Four lies Morrison has told about asylum seekers
Immigration minister Scott Morrison has spun many lies in his role as “border protector”. They have come hard and fast as the government tries to deal with the 157 Tamil refugees kept at sea aboard a Customs ship for weeks.
Below are the four biggest lies that have underpinned this case and the Coalition's entire anti-refugee policy.
WHY THE BOAT WAS BROUGHT TO THE MAINLAND
Morrison said on July 26 the 157 people would be brought to Curtin detention centre in remote north-west Western Australia so identity checks could be carried out by Indian officials.
Many refugee advocates, however, see it as a clear attempt to circumvent the High Court.
A full bench of the High Court was due to hear the asylum seekers' case that they, as lawyer Ron Merkel QC said, “were detained on the high seas pursuant to a power we say the government did not have”.
The case aimed to prove the government did not have the power to detain people and return them to the place from which they were seeking asylum without hearing their claims for protection, which is still the government's intention.
Refugee Action Coalition spokesperson Ian Rintoul said on July 29: “The government was desperate to avoid the High Court assessing the legality of its actions.”
He said the government had told the High Court it was “their intention to hold the asylum seekers on board the Oceanic Protector until the High Court hearing on August 5”.
However, two days later they were being brought to Australia under “a deal” Morrison made with India. The case has been postponed and lawyers say they are now making a case of “false imprisonment”.
INDIA IS SAFE FOR REFUGEES
“I would be surprised if anyone was seriously suggesting that people were being persecuted in India by the Indian government,” Morrison told ABC radio's AM on July 28.
“If we can't take people back to India, what is next? New Zealand?”
The deal with India to let its officials identify those on the boat is deeply problematic. Asylum Seeker Resource Centre CEO Kon Karapanagiotidis said the situation in India is not as simple as Morrison claims.
In fact, he said, Australia has granted more than 400 refugee protection visas to asylum seekers from India since 2008.
“There are people in that 157 who might be fleeing persecution from India,” he said. “And we're handing them over to potential persecution.”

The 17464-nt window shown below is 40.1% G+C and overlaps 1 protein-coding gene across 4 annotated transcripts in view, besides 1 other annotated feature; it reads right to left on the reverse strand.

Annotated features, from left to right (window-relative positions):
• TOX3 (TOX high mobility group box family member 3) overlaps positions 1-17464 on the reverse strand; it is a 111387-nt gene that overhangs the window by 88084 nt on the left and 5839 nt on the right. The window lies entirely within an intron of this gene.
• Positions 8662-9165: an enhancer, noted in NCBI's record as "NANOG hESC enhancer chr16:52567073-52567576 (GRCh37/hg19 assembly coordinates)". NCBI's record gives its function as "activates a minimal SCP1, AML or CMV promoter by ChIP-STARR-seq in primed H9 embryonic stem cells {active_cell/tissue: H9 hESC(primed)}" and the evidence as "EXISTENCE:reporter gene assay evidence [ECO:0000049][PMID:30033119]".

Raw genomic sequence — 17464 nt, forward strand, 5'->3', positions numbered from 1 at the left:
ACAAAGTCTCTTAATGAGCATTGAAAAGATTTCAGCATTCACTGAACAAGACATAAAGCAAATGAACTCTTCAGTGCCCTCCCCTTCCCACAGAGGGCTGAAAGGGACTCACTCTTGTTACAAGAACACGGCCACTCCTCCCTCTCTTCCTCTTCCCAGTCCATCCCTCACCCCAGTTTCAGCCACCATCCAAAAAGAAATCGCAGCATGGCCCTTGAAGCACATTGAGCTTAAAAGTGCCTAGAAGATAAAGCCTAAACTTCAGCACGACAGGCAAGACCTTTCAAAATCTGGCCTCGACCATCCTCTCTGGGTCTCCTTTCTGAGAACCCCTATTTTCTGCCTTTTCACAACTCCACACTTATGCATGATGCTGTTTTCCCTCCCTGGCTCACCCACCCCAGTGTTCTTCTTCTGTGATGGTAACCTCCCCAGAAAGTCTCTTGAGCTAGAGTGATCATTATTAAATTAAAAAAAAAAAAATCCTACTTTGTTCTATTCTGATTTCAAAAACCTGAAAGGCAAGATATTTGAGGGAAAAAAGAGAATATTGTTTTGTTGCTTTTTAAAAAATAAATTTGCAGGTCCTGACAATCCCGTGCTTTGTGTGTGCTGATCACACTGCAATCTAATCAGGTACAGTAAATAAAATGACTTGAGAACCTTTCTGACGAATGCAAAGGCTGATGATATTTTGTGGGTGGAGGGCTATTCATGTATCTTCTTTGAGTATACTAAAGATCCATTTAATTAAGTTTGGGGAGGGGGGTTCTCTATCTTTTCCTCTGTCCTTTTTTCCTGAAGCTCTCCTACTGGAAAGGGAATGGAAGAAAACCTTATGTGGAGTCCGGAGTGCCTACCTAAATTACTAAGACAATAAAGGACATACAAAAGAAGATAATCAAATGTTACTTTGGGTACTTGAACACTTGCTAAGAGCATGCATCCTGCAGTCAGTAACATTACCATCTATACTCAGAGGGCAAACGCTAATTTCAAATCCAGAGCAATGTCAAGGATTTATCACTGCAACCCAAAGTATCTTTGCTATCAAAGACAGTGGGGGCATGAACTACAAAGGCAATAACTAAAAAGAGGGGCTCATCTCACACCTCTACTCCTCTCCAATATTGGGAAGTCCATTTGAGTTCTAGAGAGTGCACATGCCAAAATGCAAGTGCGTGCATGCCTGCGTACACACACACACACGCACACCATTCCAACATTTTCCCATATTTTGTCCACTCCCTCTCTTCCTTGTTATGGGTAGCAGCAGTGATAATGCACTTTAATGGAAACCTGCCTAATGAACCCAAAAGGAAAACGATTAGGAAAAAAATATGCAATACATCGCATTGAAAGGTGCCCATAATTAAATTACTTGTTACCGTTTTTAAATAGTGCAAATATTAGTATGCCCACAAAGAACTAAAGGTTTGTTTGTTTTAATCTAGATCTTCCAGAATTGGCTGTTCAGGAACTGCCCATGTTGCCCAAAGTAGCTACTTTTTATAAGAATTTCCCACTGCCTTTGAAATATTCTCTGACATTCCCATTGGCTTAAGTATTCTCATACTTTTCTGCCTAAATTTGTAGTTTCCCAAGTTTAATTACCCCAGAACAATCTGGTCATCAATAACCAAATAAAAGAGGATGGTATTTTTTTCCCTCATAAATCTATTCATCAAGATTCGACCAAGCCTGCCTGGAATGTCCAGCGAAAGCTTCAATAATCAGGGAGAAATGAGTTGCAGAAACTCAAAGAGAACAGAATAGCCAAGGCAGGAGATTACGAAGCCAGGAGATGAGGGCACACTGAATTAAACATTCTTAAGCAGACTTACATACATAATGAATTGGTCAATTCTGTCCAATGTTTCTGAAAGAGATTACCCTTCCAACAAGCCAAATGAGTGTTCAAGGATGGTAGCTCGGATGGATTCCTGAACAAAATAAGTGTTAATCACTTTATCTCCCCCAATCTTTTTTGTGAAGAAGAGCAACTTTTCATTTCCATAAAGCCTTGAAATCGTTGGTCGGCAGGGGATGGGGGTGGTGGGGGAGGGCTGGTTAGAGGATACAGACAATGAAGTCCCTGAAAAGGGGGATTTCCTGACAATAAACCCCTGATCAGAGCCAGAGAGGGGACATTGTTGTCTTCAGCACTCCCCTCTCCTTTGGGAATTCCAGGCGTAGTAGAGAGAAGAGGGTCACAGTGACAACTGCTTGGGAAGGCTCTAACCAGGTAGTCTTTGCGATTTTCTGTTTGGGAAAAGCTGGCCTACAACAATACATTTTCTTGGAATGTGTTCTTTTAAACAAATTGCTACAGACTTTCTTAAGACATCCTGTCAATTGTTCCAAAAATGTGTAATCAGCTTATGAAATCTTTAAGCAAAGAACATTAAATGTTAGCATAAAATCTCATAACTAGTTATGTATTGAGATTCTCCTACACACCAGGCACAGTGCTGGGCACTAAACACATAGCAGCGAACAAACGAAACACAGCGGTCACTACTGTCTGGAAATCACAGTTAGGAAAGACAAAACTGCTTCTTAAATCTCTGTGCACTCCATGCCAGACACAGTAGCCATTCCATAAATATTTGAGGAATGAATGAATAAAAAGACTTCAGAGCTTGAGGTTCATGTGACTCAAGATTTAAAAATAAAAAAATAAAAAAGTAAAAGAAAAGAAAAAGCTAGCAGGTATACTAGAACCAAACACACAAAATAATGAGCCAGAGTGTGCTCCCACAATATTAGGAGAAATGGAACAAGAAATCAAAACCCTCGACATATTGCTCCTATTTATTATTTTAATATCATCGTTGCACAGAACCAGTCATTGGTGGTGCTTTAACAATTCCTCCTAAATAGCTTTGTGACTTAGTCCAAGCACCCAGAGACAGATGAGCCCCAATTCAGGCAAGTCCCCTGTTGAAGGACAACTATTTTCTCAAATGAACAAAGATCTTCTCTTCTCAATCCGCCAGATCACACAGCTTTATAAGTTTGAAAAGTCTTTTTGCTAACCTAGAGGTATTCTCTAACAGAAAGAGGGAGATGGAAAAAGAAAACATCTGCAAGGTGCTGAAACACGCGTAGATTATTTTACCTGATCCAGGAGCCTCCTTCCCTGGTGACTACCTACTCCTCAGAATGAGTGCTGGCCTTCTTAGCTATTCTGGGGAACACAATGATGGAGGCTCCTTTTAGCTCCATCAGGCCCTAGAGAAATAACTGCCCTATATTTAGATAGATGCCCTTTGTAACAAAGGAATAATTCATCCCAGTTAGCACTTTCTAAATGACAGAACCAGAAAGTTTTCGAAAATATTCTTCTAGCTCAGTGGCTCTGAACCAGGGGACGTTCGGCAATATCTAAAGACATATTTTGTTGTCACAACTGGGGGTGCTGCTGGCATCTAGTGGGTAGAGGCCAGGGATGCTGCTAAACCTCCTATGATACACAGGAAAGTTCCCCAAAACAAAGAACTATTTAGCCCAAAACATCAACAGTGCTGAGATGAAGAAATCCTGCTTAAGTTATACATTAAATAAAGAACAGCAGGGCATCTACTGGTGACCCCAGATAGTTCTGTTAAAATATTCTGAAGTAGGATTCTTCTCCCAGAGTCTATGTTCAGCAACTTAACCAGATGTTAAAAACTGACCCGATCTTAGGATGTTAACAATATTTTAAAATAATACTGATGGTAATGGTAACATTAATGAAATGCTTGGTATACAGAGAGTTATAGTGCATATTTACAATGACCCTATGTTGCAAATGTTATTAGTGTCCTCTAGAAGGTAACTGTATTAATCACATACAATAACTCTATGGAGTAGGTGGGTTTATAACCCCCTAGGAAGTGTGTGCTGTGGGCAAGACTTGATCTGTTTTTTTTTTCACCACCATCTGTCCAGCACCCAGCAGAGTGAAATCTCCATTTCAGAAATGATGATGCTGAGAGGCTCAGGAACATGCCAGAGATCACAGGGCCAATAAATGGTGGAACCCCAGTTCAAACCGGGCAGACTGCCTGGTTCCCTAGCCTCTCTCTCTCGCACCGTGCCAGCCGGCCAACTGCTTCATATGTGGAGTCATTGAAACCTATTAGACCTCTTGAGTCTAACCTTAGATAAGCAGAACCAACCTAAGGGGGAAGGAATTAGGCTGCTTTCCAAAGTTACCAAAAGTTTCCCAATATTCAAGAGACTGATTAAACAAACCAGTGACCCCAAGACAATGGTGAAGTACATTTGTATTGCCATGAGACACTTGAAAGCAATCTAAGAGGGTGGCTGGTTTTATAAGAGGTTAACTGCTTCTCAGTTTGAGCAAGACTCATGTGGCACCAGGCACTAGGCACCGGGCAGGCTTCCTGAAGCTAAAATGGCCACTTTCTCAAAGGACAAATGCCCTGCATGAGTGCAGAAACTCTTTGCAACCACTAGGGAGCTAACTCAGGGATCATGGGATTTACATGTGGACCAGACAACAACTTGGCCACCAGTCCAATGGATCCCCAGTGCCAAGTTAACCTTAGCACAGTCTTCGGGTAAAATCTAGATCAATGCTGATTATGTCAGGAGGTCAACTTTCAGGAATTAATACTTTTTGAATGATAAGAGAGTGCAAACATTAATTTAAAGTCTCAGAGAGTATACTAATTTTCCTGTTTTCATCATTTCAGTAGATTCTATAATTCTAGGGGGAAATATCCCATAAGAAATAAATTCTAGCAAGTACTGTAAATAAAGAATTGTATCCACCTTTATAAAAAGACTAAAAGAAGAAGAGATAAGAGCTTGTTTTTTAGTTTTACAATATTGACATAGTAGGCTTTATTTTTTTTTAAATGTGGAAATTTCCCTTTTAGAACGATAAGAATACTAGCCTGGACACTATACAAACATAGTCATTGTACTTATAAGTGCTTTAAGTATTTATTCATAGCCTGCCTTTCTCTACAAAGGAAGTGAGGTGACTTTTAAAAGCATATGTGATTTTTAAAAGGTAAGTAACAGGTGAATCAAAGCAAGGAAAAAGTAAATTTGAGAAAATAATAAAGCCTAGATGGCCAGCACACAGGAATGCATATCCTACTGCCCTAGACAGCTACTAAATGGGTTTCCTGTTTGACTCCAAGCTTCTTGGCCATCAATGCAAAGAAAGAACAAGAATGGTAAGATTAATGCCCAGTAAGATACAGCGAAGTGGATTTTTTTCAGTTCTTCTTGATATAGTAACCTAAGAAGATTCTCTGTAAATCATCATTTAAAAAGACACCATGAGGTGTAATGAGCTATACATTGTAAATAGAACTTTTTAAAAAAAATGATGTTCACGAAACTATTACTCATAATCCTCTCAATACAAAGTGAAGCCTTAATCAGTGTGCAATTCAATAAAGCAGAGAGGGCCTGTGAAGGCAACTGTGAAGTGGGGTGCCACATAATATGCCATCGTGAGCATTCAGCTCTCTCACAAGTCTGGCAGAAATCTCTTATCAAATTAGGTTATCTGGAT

India is not a signatory to the refugee convention and does not have domestic refugee law. The UNHCR says refugees and asylum seekers are protected by India's constitution, but reported in 2012 that many live in harsh poverty.
“We live on railway station platforms and in open fields,” one refugee told the refugee agency. “We have nothing to eat. The world is watching our plight, but no one is doing anything.” Others said they faced discrimination.
THEY ARE 'ECONOMIC MIGRANTS'
“Passage to Australia here is nothing more than an economic migration seeking to illegally enter Australia,” Morrison said as the 157 were being brought to shore, despite the fact that none have yet been able to make any case for asylum.
“Economic migrant” is just another way of saying “fake refugee”. And it only makes sense to have a hardline, deterrence policy if those trying to get protection are not “real refugees”. It is a heavily twisted and racist way of turning the public against asylum seekers in general.
Most do have a genuine fear of persecution. In the case of Tamil asylum seekers, many of those on board the boat likely ended up in India because they were in real fear for their lives in Sri Lanka.
Morrison and foreign affairs minister Julie Bishop are some of the only politicians in the world to visit Sri Lanka and find no “evidence” of persecution of Tamils.
THEY CANNOT MAKE A CLAIM FOR PROTECTION
“Despite the Minister’s claims, it is highly likely that these asylum seekers will be entitled to settlement in Australia,” Rintoul said. RAC explained: “The fact of their interception by the Customs vessel means that the asylum seekers are not unlawful arrivals and cannot be sent to Manus Island or Nauru for processing.”
Karapanagiotidis said the government was trying to outsource its responsibilities: “We're a sovereign nation. You don't outsource our human rights and legal obligations to another country … We already have a legal process in place.”
Human Rights Law Centre executive director Hugh De Kretser, representing the asylum seekers, said: “The minister is admitting in court documents that they have claimed refugee protection, and the case before the High Court is proceeding on that basis that they are claiming refugee protection.”